Tokyo 2015: Toyota S-FR, A Sub-86 Fun CarAuto News
This is the Toyota S-FR, a concept car that will be displayed at the coming 2015 Tokyo Motor Show. As you might have already guessed from its looks, the S-FR is going to a younger brother to the Toyota 86.
The S-FR takes on the Toyota 86’s proven formula of affordable pricing (in Japan and other overseas countries at least) combined with a tail-happy front-engine rear-wheel drive layout, but wrapping the mechanicals within a smaller body so it can be sold cheaper than the Toyota 86.
Measuring just 3,990 mm long, the 2+2 seater S-FR is 250 mm shorter than the 86. To put it into perspective, the S-FR is just slightly longer than the 3,850 mm long Suzuki Swift.
Compared to the Toyota 86, the S-FR is 80 mm narrower, and a lot lower too – 45 mm lower, at 1,320 mm low.
The wheelbase is 2,480 mm long, 90 mm shorter than the Toyota 86.
Like the Toyota 86, lightweight and fun-to-drive handling, rather than horsepower are the main highlights of the car.
Toyota didn’t provide any details of its engine yet, but said it is mounted front midship and that it will be paired to a six-speed manual transmission.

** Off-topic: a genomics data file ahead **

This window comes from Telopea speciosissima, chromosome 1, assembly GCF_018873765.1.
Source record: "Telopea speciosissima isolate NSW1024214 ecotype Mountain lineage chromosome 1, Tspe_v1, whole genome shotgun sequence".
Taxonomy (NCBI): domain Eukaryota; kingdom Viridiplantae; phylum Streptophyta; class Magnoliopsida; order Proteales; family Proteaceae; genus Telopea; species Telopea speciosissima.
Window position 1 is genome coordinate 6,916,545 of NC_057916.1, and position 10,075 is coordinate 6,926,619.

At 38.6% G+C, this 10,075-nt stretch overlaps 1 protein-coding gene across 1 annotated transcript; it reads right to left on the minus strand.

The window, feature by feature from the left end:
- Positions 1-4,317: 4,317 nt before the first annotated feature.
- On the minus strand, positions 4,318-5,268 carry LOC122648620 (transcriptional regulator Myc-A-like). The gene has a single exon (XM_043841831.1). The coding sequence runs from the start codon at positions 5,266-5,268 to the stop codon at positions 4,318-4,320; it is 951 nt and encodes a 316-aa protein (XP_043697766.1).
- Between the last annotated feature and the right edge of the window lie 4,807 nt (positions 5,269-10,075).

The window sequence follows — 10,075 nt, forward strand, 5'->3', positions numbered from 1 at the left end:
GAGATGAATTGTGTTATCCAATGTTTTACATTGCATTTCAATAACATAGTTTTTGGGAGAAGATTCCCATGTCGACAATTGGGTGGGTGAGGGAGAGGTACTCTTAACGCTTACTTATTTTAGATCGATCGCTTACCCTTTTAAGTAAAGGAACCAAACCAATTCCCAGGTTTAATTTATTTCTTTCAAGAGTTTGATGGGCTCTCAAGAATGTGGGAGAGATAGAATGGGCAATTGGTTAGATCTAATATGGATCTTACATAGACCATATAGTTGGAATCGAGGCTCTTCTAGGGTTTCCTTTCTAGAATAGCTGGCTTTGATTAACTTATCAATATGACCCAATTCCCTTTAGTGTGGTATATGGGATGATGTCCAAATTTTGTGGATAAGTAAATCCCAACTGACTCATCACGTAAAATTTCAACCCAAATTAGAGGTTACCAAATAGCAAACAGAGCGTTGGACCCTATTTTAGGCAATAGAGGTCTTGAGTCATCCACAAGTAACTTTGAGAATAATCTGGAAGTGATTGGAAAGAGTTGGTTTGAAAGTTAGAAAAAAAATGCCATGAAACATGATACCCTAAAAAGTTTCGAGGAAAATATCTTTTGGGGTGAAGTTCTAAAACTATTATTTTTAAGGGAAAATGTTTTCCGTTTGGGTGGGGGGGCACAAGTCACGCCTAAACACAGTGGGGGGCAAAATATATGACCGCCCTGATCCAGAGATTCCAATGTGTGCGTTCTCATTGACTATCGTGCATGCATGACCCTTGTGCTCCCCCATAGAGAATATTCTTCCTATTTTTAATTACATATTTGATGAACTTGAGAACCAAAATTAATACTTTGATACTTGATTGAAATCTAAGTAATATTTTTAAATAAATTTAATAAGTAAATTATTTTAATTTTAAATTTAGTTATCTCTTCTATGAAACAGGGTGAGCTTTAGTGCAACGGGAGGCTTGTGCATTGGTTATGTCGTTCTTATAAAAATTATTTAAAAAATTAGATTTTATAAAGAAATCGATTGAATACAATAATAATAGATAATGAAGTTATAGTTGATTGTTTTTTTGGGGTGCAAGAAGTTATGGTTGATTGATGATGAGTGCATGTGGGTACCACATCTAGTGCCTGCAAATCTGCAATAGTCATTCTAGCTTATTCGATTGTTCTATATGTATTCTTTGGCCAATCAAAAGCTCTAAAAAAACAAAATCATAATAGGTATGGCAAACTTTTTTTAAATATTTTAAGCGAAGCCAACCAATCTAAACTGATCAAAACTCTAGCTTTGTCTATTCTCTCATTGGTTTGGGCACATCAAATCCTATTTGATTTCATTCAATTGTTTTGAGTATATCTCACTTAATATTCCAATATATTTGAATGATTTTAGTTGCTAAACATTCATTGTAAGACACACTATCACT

Some reports have indicated that a 1.5-litre engine might power the S-FR but nothing has been confirmed by Toyota yet.
A homage to a retro hero?
Although Toyota didn't put it that way, but a keen observer pointed out that the S-FR looks very similar to a Sports 800 - a two-cylinder boxer engine cult car from 1965.
Will it come to Malaysia?
Unfortunately no, because this 1.5-litre S-FR will be more expensive than the 2.0-litre 86 in Malaysia. Say what?
Yes you read that right. Under the Japan-Malaysia Free Trade Agreement, effective 2016, Japan-made cars with an engine capacity of 1,800cc and above will be exempted from the 4.6 percent import duty for cars below 2,000cc (current rate for 2015).
In other words, the supposedly cheaper 1,500cc S-FR will still be slapped with import duties but the 2.0-litre 86 won't..
The Japan-Malaysia FTA have since 2006 and import duties on Japan-made cars have been reduced progressively since then.